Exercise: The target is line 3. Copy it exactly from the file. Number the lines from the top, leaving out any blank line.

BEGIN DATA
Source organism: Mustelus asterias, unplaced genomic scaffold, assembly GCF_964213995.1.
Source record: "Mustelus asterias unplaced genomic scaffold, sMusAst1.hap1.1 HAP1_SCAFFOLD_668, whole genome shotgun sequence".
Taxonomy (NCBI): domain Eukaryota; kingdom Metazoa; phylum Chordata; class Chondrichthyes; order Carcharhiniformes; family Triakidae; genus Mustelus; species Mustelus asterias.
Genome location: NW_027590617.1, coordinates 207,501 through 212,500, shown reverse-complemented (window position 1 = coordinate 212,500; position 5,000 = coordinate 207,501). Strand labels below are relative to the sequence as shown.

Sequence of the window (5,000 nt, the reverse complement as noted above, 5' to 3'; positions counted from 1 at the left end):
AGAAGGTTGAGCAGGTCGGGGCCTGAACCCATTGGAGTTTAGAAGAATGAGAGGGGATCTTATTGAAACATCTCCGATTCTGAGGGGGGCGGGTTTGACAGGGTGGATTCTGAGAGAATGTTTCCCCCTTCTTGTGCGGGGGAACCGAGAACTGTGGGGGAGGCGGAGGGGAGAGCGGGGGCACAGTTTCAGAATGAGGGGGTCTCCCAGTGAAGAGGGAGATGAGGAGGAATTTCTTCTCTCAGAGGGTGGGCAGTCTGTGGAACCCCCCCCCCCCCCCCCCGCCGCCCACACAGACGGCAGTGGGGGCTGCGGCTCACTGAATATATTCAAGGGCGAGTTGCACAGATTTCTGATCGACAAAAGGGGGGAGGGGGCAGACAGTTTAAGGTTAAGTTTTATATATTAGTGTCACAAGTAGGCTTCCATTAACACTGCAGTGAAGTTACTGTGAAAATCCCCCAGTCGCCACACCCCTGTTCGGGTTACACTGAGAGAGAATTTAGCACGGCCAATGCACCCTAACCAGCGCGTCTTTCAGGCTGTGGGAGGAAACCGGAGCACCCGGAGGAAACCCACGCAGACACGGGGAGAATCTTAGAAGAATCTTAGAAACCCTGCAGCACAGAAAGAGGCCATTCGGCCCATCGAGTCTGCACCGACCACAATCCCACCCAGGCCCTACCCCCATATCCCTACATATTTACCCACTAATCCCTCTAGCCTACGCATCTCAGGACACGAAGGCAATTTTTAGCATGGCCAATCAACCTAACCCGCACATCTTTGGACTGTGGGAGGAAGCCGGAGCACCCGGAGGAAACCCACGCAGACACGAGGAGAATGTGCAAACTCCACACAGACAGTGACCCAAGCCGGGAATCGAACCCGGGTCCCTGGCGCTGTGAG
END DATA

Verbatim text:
Taxonomy (NCBI): domain Eukaryota; kingdom Metazoa; phylum Chordata; class Chondrichthyes; order Carcharhiniformes; family Triakidae; genus Mustelus; species Mustelus asterias.